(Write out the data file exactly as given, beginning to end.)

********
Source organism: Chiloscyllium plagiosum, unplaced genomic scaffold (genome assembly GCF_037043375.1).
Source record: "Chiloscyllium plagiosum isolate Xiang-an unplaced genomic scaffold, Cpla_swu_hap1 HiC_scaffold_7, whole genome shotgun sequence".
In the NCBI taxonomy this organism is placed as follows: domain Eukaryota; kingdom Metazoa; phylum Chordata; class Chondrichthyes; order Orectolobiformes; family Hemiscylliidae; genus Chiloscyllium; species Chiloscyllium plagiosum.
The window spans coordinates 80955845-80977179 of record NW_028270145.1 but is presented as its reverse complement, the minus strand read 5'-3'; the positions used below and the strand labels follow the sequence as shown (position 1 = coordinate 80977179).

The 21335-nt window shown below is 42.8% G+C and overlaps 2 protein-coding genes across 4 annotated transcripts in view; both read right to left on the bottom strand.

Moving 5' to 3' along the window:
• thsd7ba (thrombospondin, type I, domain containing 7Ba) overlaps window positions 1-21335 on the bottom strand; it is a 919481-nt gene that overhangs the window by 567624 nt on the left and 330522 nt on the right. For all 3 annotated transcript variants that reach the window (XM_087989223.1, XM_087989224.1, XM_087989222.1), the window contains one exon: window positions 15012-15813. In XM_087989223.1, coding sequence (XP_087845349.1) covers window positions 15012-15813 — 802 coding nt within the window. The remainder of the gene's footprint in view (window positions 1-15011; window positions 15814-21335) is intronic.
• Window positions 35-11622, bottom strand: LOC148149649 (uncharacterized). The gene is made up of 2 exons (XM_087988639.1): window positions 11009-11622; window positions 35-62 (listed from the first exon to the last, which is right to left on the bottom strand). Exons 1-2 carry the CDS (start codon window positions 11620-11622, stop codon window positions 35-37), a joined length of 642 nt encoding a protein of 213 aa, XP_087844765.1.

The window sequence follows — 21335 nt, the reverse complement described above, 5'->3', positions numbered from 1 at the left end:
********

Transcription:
Source organism: Chiloscyllium plagiosum, unplaced genomic scaffold (genome assembly GCF_037043375.1).
Source record: "Chiloscyllium plagiosum isolate Xiang-an unplaced genomic scaffold, Cpla_swu_hap1 HiC_scaffold_7, whole genome shotgun sequence".
In the NCBI taxonomy this organism is placed as follows: domain Eukaryota; kingdom Metazoa; phylum Chordata; class Chondrichthyes; order Orectolobiformes; family Hemiscylliidae; genus Chiloscyllium; species Chiloscyllium plagiosum.
The window spans coordinates 80955845-80977179 of record NW_028270145.1 but is presented as its reverse complement, the minus strand read 5'-3'; the positions used below and the strand labels follow the sequence as shown (position 1 = coordinate 80977179).

The 21335-nt window shown below is 42.8% G+C and overlaps 2 protein-coding genes across 4 annotated transcripts in view; both read right to left on the bottom strand.

Moving 5' to 3' along the window:
• thsd7ba (thrombospondin, type I, domain containing 7Ba) overlaps window positions 1-21335 on the bottom strand; it is a 919481-nt gene that overhangs the window by 567624 nt on the left and 330522 nt on the right. For all 3 annotated transcript variants that reach the window (XM_087989223.1, XM_087989224.1, XM_087989222.1), the window contains one exon: window positions 15012-15813. In XM_087989223.1, coding sequence (XP_087845349.1) covers window positions 15012-15813 — 802 coding nt within the window. The remainder of the gene's footprint in view (window positions 1-15011; window positions 15814-21335) is intronic.
• Window positions 35-11622, bottom strand: LOC148149649 (uncharacterized). The gene is made up of 2 exons (XM_087988639.1): window positions 11009-11622; window positions 35-62 (listed from the first exon to the last, which is right to left on the bottom strand). Exons 1-2 carry the CDS (start codon window positions 11620-11622, stop codon window positions 35-37), a joined length of 642 nt encoding a protein of 213 aa, XP_087844765.1.

The window sequence follows — 21335 nt, the reverse complement described above, 5'->3', positions numbered from 1 at the left end: